In one embodiment, illumination block 160 is in communication with PWM output interface 114 and configured in such manner that LEDs 16 are turned on at a leading edge of PWM pulses output at PWM interface 114, and are turned off at falling edges of PWM pulses output at PWM interface 114. PWM interface 114 should be configured so that several pulses are generated and sent over communication line 153 i during the time that a single row of pixels of image data are exposed to light prior to clocking out of pixel values corresponding to that row. Thus, illumination LEDs 16 would be turned on and off several times during the exposure period for exposing a row of pixels to light. Further, the number of pulses output by PWM output 114 during the time that a single row of pixels are exposed should not vary substantially from row to row. The pixel clock signal received at frame grabber block 148 of IC chip 180 can be utilized to generate the PWM output. It can be seen, therefore, that multifunctional IC chip 180 including frame grabber block 148 and PWM output 114 greatly simplifies the task of developing PWM signals for use in controlling illumination LEDs 16 of module 10.

In another embodiment, PWM output 114 and illumination block 160 are configured so that PWM output 114 controls the intensity of illumination, not the on time/off time of illumination. LEDs block 160 in such an embodiment can include a power supply circuit which is interfaced to PWM output 114 such that the PWM signal output at PWM output 114 varies the voltage or current supplied to LEDs 16.

In a further aspect of electrical circuit 100, aiming LEDs 18 of circuit 100 can be controlled by a signal transmitted by a general purpose I/O port 116 of IC chip 180 over communication line 153 d. Multifunctional processor IC chip 180 can be programmed so that an aiming LED control signal controlling LEDs 18 is driven to an ON state when pixels of image sensor 32 are not being exposed to light. Such control of image sensor 32 alleviates any affect which aiming LEDs 18 would otherwise have on an image signal generated by image sensor 32. If it is desired to selectively turn LEDs 18 ON during intermediate exposure periods, image sensor 32 should be selected to be of a type wherein all rows of image sensor 32 are exposed simultaneously, or else should otherwise be controlled so that periods exist wherein no row of image sensor 32 is exposed to light.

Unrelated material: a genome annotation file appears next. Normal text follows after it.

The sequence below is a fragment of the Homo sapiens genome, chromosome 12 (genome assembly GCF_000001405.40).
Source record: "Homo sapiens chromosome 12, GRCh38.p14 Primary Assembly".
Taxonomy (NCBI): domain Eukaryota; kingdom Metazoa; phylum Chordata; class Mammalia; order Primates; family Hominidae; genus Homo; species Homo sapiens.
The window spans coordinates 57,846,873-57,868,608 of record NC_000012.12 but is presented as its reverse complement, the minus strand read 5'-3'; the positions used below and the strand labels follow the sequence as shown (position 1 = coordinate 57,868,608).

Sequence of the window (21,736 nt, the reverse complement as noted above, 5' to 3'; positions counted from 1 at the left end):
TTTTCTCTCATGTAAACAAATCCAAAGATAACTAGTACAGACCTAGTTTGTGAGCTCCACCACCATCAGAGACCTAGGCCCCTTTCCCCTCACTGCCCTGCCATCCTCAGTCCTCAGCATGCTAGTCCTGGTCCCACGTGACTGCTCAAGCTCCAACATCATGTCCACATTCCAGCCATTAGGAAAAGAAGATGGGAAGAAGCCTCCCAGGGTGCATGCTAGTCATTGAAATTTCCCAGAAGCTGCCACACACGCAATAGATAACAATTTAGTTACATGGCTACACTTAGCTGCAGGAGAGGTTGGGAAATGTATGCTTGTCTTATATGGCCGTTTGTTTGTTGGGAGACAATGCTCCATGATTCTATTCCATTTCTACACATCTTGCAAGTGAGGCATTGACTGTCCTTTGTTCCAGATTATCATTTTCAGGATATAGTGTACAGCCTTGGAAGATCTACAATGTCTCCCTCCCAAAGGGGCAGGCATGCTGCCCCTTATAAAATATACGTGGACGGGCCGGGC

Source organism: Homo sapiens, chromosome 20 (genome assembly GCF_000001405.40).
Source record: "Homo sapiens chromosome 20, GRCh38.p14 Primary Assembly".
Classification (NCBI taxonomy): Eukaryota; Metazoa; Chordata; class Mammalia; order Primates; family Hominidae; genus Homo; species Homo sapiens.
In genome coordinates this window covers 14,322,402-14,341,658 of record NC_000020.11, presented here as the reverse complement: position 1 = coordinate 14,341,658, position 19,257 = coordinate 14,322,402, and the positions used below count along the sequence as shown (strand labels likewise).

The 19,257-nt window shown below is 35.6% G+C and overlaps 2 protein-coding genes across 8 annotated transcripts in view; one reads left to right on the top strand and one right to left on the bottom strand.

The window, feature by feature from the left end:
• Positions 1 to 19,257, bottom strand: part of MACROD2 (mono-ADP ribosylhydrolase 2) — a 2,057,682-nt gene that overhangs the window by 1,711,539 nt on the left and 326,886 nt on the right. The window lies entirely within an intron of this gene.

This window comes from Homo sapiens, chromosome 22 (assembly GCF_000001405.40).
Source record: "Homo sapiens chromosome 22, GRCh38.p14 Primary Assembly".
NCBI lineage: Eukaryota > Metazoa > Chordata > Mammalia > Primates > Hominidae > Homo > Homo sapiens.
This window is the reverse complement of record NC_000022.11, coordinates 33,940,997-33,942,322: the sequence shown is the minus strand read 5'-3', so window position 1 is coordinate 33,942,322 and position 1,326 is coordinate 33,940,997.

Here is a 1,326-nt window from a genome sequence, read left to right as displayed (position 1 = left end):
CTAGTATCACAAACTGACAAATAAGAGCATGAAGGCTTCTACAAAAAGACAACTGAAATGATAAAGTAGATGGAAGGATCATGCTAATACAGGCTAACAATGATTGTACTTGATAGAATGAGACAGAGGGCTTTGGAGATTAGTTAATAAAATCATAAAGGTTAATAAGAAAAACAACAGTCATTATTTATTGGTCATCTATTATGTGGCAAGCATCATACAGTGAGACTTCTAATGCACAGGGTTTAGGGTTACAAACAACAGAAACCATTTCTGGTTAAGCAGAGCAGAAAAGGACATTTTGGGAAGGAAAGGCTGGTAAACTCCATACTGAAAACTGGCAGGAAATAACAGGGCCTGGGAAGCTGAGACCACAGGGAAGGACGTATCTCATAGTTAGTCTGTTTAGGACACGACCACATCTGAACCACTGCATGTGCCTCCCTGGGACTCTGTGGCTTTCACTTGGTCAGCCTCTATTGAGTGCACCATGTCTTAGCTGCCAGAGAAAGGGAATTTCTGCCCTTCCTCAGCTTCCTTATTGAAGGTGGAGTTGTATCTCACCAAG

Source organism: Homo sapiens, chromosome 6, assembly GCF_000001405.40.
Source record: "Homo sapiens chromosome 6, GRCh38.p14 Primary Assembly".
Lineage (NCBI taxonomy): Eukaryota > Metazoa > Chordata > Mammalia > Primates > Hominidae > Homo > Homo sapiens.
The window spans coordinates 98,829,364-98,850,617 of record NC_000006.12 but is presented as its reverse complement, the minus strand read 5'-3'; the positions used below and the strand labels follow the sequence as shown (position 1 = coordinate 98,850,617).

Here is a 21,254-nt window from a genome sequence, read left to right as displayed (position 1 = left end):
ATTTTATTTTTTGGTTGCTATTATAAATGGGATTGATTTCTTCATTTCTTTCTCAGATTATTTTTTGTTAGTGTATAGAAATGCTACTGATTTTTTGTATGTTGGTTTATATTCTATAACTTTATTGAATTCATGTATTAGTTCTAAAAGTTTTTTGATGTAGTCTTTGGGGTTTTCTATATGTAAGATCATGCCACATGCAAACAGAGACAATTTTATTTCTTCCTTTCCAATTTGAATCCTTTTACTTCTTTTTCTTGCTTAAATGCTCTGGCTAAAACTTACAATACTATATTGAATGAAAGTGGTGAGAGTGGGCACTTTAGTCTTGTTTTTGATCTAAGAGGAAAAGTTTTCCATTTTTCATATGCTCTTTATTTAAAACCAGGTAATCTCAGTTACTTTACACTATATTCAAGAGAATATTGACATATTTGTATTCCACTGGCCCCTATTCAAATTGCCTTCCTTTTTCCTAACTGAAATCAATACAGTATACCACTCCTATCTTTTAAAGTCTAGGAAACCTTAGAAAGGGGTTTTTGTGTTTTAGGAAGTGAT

In accordance with the invention, it will be seen that it may be advantageous to eliminate the affect of light from laser diode assembly 60 on an image signal generated by image sensor 32. Accordingly, referring to the time line of FIG. 3 c, it may be advantageous to selectively drive laser diode signal 168 ON intermediate of frame exposure periods P1, P2, P3 . . . , as in the aiming LED control signal described hereinabove.

In general, a short range aiming pattern, Ps (see FIG. 9 a), as projected by aiming LEDs 18 is highly visible to a user only where reader 5 is in a short range processor IC chip 179 performs a variety of operations. Via communication line 152, processor IC chip 179 may send synchronization signals, such as “start of scan,” “data valid window,” and “data acquisition clock” signals to frame grabber block 148. Processor IC chip 179 may also send timing signals and digital clocking signals (e.g., master clock, integration clear gate, and shift gate pulse) to 1D image sensor chip 182 including 1D image sensor 32. Processor IC chip 179 typically also transmits a master clock signal to A/D block 136. Referring to further aspects of IC chip 180 of circuit 101, CPU 141 of chip 180, may also send, e.g., gain setting, exposure setting, and timing initialization signals via line 151 to IC chip 179. Communication between IC chip 180 and IC chip 179 may be made via an SPI interface or I/O interface 116 of chip 180 and chip 179.